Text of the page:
Connect the Dots collects $15M Series A to help companies graph connections

Salespeople are always looking for an edge when it comes to contacting potential customers. Knowing someone who knows someone at your target customer and can make an introduction means that it’s much more likely the contact will pay attention.

A former Salesforce executive wants to make it easier to find those connections, and he’s building Connect the Dots, a startup that aims to build a personalized, professional relationship graph.

The way it works is you sign up and it scans any email accounts you have, looking for connections at different companies. It collects and correlates this data. When you look at a particular company, you can see who you know who knows someone there, with the strength of your connection measured by three colored dots. If they’re all green, it’s a solid connection and you can request an email introduction.

Drew Sechrist, who was employee 36 at Salesforce in 1999, was on Marc Benioff’s early sales team, pushing the company when nobody knew who they were or what hosted software was, for that matter. He recognized early on that having connections helped drive sales. He called Benioff the “number one alpha networker.” He could go to him at any time in those early days and get an intro, helping to grease the skids for his pitch, giving him a much better shot at a sale than going in cold.

He believes that email is the key connector. “We’ve got these emails that have been piling up forever representing relationships. And we just didn’t have any way to pull [them together] and get value out of them. But technology was getting to the point with machine learning and some other advanced techniques [that] we could extract value from that data and then build a graph of relationships to see who actually knows who,” Sechrist explained.

He acknowledged that LinkedIn was designed to do the same thing, but that it is too noisy and therefore unreliable.

“Asking for introductions on LinkedIn, salespeople and people who are recruiting or doing anything asking for a relationship introductions, they just get fatigued by asking people who don’t really know the person that they’re asking for the introduction,” he said.

Sechrist wanted to build a better way to do that. Today, Connect the Dots has a social graph in beta by request, or, if you know someone using it, you can also get on, using the Clubhouse approach to user-base building.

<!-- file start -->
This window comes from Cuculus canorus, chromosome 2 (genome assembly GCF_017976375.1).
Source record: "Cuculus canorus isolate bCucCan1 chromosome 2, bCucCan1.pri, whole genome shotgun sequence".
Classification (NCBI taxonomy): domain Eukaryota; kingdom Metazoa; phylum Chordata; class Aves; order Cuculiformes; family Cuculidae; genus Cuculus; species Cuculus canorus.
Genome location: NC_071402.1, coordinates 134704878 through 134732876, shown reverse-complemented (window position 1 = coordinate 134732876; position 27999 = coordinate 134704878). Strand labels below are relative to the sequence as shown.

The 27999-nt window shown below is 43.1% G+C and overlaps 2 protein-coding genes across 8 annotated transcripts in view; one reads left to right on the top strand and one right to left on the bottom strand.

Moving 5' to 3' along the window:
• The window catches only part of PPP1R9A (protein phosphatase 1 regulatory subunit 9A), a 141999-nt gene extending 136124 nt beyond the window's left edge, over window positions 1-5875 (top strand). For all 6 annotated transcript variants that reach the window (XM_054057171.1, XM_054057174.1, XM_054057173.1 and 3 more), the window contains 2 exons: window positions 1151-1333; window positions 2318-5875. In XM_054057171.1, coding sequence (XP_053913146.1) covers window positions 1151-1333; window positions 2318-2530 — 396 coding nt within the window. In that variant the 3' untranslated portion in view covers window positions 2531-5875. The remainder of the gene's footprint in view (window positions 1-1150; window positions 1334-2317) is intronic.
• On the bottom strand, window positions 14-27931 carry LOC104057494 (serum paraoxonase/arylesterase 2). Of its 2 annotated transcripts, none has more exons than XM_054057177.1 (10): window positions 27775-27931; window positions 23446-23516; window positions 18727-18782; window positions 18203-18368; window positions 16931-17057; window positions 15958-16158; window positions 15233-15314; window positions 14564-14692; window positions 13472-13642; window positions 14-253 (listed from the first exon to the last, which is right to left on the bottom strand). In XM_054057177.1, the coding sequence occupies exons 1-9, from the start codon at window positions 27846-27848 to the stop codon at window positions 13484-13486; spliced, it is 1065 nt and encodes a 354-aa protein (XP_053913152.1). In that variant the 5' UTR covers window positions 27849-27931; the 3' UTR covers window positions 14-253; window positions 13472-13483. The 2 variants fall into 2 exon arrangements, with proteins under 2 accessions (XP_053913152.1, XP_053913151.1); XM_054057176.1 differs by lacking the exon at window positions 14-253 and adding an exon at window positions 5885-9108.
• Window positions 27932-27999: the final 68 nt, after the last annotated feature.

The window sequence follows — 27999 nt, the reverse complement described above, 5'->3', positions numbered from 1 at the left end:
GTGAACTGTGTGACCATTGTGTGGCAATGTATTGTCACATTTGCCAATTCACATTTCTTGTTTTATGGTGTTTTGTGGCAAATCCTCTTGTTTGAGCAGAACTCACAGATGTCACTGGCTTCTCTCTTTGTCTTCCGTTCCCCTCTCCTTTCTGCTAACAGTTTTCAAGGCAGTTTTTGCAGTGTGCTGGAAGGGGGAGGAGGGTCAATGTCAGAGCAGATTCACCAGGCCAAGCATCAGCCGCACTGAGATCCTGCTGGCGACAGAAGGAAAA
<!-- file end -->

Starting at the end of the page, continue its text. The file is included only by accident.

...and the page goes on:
The company used a $5 million seed round to build the product and recently closed a $15 million round led by Norwest Venture Partners, with participation from existing investors Cloud Apps Capital Partners and Velvet Sea Ventures. Connect the Dots has now raised a total of $20 million.

The company currently has 55 employees with a home base in San Francisco, though employees are spread out, with a big engineering team in Serbia. Sechrist is living in Miami at the moment. He plans to double the team in the next year with the new capital.

Coming from Salesforce, he recently had his team write their V2MOM, a document idea from his former company that, according to Salesforce, is “a management process and acronym standing for vision, values, methods, obstacles and measures.”

“We actually just finished our V2MOM. We flew people from Europe and the U.S. to Mexico last week. … We spent a week [defining] our core values, and one of those is being inclusive. So we want to build a company and a product that is inclusive for everybody,” he said.

He admits that it’s challenging to be racially diverse, especially with a large part of the workforce in Serbia, but it is something he’s working on as the company doubles its head count in the coming year. He plans to keep the company mostly remote, and that should help because he can recruit people from anywhere.

Much like Crossbeam, a networking company for partnerships, Sechrist hopes that as the networks grow into networks of networks, it will have a flywheel effect, making the product more valuable as more people use it. He hopes to have the product generally available sometime in the first half of next year.